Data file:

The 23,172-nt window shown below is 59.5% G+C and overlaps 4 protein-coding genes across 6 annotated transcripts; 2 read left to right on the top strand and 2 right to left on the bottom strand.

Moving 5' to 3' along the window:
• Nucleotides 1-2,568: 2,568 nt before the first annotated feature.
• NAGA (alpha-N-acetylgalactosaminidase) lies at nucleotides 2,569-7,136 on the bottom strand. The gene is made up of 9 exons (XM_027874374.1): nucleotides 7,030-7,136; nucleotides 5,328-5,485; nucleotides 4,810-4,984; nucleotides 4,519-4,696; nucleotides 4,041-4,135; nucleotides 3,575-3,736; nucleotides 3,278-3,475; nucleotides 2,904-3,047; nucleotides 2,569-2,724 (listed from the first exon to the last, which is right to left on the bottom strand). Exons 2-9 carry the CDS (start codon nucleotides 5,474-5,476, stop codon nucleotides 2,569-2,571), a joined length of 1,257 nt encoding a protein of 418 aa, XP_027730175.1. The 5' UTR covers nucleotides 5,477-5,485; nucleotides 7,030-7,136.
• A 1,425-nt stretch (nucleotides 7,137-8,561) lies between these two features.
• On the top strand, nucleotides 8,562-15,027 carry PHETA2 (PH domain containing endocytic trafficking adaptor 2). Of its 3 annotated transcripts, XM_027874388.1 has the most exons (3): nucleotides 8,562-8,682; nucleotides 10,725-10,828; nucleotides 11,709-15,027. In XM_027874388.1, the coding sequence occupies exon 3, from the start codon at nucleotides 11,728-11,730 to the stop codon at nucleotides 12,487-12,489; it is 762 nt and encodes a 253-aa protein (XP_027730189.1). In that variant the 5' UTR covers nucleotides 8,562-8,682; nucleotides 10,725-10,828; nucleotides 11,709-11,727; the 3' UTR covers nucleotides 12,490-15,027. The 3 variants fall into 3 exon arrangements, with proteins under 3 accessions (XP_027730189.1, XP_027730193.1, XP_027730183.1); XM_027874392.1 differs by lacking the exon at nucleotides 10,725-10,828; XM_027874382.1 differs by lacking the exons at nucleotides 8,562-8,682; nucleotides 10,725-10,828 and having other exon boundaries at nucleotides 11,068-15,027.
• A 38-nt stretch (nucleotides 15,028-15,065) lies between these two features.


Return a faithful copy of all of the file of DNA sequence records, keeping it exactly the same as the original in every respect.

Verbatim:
The 23,172-nt window shown below is 59.5% G+C and overlaps 4 protein-coding genes across 6 annotated transcripts; 2 read left to right on the top strand and 2 right to left on the bottom strand.

Moving 5' to 3' along the window:
• Nucleotides 1-2,568: 2,568 nt before the first annotated feature.
• NAGA (alpha-N-acetylgalactosaminidase) lies at nucleotides 2,569-7,136 on the bottom strand. The gene is made up of 9 exons (XM_027874374.1): nucleotides 7,030-7,136; nucleotides 5,328-5,485; nucleotides 4,810-4,984; nucleotides 4,519-4,696; nucleotides 4,041-4,135; nucleotides 3,575-3,736; nucleotides 3,278-3,475; nucleotides 2,904-3,047; nucleotides 2,569-2,724 (listed from the first exon to the last, which is right to left on the bottom strand). Exons 2-9 carry the CDS (start codon nucleotides 5,474-5,476, stop codon nucleotides 2,569-2,571), a joined length of 1,257 nt encoding a protein of 418 aa, XP_027730175.1. The 5' UTR covers nucleotides 5,477-5,485; nucleotides 7,030-7,136.
• A 1,425-nt stretch (nucleotides 7,137-8,561) lies between these two features.
• On the top strand, nucleotides 8,562-15,027 carry PHETA2 (PH domain containing endocytic trafficking adaptor 2). Of its 3 annotated transcripts, XM_027874388.1 has the most exons (3): nucleotides 8,562-8,682; nucleotides 10,725-10,828; nucleotides 11,709-15,027. In XM_027874388.1, the coding sequence occupies exon 3, from the start codon at nucleotides 11,728-11,730 to the stop codon at nucleotides 12,487-12,489; it is 762 nt and encodes a 253-aa protein (XP_027730189.1). In that variant the 5' UTR covers nucleotides 8,562-8,682; nucleotides 10,725-10,828; nucleotides 11,709-11,727; the 3' UTR covers nucleotides 12,490-15,027. The 3 variants fall into 3 exon arrangements, with proteins under 3 accessions (XP_027730189.1, XP_027730193.1, XP_027730183.1); XM_027874392.1 differs by lacking the exon at nucleotides 10,725-10,828; XM_027874382.1 differs by lacking the exons at nucleotides 8,562-8,682; nucleotides 10,725-10,828 and having other exon boundaries at nucleotides 11,068-15,027.
• A 38-nt stretch (nucleotides 15,028-15,065) lies between these two features.